Today, we celebrate Memorial Day. A day where we commemorate the sacrifices our brave soldiers have made for this country. However, we, as nerds, must also commemorate something else: games that have been canceled and left on the cutting room floor. Bow your heads in silence before reading this article.

Batman: Gotham by Gaslight
What it Was: Day 1 Studios (Fear 3) was working on a game based on the 1989 Elseworlds tale, Gotham By Gaslight which saw a steampunk version of the caped crusader take on Jack the Ripper in Victorian era version of Gotham. According to recently released concept art and footage, the game would see Batman travel around a foggy Gotham with cape footage similar to the Arkham Asylum games. The Caped Crusader could even take to the rooftops via a high jump.
What Happened: Day 1 tried to pitch the game to publisher THQ, but it was rejected for unknown reasons, and sometime later we wound up with the awesome Arkham Asylum and Arkham City.
My Thoughts: Maybe it was for the better, after all, before this game, we were stuck with some pretty absymal games, so maybe it would have been a good idea to create an experience based on the core Batman mythologies. Then again, this had some potential, and it seems like the assets and art direction could live on as Arkham City DLC.

Untitled Avengers Game Published by THQ
What it Was: A tie in to this summer’s Avengers movie. According to footage that was leaked late last year, players would take control of The Hulk, Iron Man, and others in a first-person view as they battled throughout New York.
What Happened: THQ shut the doors of its Australian studio, which developed the MX vs ATV series (in effect the series was also canceled) and Avatar: The Last Airbender in a “strategic realignment of its internal studio development teams” intended to shift the company’s focus away from games based on licensed kids’ properties and movie tie ins. This despite the fact that such titles are always easy money makers for any publisher. Turns out the Avengers game was just one of the titles in development at this studio. Maybe THQ is allergic to comic book based games (see above).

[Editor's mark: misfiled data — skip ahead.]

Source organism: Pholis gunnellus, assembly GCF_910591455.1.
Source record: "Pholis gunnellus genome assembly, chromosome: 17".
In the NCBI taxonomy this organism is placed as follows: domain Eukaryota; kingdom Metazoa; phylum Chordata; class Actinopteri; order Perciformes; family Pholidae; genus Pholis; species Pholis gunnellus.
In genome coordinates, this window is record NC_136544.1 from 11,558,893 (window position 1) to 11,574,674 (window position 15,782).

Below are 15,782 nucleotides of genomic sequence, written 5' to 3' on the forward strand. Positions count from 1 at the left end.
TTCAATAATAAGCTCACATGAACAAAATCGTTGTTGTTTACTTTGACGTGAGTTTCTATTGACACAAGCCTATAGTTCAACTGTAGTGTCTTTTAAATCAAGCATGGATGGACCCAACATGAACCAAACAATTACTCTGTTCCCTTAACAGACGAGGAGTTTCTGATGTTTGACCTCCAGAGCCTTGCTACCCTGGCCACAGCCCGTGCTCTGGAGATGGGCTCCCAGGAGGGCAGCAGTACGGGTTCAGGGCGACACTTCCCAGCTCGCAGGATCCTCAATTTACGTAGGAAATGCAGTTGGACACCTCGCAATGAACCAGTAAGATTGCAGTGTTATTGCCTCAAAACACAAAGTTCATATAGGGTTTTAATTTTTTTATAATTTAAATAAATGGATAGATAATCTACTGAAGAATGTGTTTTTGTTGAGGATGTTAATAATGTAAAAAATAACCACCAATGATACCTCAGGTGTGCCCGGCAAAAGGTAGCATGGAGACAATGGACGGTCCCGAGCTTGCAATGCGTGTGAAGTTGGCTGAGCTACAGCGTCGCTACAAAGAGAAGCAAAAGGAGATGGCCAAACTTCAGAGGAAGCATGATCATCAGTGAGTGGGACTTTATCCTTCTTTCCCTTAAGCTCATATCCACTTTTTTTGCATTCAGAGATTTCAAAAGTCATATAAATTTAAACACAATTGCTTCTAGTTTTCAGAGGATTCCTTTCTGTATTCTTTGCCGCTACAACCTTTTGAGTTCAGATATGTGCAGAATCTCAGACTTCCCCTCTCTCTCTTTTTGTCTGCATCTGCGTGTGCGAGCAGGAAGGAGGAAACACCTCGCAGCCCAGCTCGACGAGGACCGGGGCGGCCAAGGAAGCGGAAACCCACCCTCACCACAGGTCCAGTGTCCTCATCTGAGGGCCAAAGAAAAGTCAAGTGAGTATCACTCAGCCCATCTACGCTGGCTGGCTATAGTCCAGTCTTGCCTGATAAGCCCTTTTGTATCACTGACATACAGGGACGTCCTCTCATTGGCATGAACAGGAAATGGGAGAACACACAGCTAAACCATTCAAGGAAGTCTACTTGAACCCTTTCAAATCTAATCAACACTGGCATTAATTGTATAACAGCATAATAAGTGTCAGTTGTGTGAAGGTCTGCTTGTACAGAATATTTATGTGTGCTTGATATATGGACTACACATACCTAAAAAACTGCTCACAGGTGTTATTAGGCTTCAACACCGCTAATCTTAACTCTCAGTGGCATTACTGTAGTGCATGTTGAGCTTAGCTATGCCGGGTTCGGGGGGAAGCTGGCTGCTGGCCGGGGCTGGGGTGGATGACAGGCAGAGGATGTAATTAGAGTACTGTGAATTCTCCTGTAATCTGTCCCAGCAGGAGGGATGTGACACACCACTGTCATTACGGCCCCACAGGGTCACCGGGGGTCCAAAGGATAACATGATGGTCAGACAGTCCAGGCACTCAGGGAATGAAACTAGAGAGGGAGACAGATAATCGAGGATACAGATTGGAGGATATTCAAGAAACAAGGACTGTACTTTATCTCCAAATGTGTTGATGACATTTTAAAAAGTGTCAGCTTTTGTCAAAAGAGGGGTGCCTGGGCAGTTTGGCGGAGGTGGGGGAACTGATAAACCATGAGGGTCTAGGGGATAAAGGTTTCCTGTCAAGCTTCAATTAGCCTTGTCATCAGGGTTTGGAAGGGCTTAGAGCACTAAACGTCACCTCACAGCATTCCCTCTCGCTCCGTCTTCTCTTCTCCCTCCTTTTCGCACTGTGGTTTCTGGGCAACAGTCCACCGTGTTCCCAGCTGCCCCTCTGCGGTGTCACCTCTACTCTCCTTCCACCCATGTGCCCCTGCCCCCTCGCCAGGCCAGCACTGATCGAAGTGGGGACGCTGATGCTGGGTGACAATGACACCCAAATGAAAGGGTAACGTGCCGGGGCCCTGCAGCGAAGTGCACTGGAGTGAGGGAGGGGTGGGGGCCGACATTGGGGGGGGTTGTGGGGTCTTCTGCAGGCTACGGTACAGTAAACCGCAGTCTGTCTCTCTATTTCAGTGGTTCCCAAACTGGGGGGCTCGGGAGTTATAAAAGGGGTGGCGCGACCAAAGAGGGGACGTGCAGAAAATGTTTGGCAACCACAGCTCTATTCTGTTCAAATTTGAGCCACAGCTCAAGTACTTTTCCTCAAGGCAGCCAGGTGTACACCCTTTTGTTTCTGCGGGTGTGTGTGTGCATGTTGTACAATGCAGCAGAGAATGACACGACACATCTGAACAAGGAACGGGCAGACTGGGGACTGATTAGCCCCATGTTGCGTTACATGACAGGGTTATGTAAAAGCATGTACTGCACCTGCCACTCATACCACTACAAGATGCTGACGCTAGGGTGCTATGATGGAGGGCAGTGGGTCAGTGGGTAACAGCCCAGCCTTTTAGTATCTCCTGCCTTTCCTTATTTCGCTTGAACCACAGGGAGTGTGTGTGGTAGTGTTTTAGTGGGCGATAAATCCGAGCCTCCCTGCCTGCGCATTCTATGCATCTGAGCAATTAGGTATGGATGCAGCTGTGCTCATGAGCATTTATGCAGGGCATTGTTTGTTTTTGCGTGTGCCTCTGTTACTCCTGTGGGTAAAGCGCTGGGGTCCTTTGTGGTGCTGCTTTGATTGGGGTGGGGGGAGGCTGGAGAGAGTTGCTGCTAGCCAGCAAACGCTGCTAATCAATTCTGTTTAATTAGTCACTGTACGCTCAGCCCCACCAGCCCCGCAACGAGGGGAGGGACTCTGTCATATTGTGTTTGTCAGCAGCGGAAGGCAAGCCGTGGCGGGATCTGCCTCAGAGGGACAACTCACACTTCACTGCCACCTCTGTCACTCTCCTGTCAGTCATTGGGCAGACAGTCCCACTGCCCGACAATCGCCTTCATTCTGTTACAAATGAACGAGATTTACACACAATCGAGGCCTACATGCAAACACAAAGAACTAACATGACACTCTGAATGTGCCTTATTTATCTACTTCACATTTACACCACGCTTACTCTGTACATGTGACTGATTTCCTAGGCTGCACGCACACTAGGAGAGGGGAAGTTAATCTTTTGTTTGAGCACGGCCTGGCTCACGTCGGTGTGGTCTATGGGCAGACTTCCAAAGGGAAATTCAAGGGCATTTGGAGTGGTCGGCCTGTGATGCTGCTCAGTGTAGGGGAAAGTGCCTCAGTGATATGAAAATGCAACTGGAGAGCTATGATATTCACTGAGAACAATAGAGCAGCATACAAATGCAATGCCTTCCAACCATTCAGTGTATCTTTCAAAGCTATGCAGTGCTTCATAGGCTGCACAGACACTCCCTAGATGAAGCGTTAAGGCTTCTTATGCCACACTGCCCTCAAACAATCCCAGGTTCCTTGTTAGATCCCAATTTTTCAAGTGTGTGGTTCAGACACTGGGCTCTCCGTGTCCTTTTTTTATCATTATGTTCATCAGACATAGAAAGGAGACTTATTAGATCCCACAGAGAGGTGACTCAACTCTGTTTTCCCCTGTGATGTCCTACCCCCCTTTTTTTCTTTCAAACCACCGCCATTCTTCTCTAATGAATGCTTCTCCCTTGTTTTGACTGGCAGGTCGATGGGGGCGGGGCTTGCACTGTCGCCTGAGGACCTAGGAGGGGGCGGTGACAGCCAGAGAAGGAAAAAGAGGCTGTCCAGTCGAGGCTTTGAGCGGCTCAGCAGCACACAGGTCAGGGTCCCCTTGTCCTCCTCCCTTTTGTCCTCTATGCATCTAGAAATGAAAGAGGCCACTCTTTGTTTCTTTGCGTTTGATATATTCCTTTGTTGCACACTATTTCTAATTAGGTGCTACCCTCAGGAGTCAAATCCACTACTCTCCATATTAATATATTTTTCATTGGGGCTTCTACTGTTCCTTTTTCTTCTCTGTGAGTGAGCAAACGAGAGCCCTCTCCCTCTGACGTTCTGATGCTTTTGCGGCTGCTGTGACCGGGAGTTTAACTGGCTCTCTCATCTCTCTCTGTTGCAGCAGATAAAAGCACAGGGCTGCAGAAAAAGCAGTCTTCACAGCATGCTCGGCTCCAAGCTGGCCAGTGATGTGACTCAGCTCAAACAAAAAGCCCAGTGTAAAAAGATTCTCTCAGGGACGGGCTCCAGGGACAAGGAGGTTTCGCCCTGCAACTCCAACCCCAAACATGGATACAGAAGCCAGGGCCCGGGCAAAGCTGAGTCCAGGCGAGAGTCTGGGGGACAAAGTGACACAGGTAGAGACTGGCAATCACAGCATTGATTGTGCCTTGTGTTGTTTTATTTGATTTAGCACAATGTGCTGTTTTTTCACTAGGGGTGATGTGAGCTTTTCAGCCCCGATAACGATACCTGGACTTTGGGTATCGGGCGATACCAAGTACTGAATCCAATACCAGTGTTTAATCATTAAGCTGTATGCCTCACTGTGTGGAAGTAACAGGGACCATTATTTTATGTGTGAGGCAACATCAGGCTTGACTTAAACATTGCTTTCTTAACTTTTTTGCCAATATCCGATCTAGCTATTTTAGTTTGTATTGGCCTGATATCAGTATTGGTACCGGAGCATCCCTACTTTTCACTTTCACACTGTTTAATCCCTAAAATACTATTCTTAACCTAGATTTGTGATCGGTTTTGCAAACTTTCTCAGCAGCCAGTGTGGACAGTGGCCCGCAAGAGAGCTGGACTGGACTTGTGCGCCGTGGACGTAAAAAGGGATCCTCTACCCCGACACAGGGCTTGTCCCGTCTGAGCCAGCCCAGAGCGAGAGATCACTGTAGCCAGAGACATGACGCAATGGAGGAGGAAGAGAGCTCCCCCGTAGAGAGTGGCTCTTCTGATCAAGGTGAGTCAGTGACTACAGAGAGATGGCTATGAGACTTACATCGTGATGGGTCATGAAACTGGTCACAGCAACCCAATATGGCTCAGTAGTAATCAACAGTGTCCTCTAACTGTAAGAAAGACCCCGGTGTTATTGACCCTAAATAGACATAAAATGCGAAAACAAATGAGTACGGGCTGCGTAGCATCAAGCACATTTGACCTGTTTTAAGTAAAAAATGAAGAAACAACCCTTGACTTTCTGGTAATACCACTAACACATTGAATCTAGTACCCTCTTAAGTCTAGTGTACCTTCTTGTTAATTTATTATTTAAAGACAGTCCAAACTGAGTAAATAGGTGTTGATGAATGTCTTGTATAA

My thoughts: Or maybe THQ is allergic to money. With their current financial problems (and rumors of a Marvel buying them out and renaming them Marvel Interactive), canceling a high profile title like this is the last thing they want to do. Even if the game was a clunker, the name recognition alone would have helped it move some serious units.

Timesplitters 4
What it Was: The fourth entry in the fan favorite FPS series, and its current generation debut. Little was known about the game, except that it would likely spoof other FPS games and have lots of monkeys.
What Happened: Since the game was announced back in 2007, series creator Free Radical was purchased by Crytek and was renamed Crytek UK. Info on the game has since went dark as Crytek focused on other titles, namely Crysis 2 and 3. In late 2011, Timesplitters: Future Perfect lead programmer Tristan Reidford stated that TFP didn’t do as well as they hoped, so Timesplitters 4 had been put on the backburner. Last April, a company spokesman confirmed that the titles was ‘not in development’.
My Thoughts: This is a shame, as Timesplitters was one of the most original and creative FPS franchises of last generation. The map editor, level variety, and sheer amount of mutliplayer options (IMHO) would put this game above Halo and Call of Duty in terms of multiplayer action. Hopefully it’s appearance on this list is a bit premature. A Crytek-engine powered Timesplitters 4 would make the top of any FPS fan’s ‘must have’ list.

Marvel 2099: One Nation Under Doom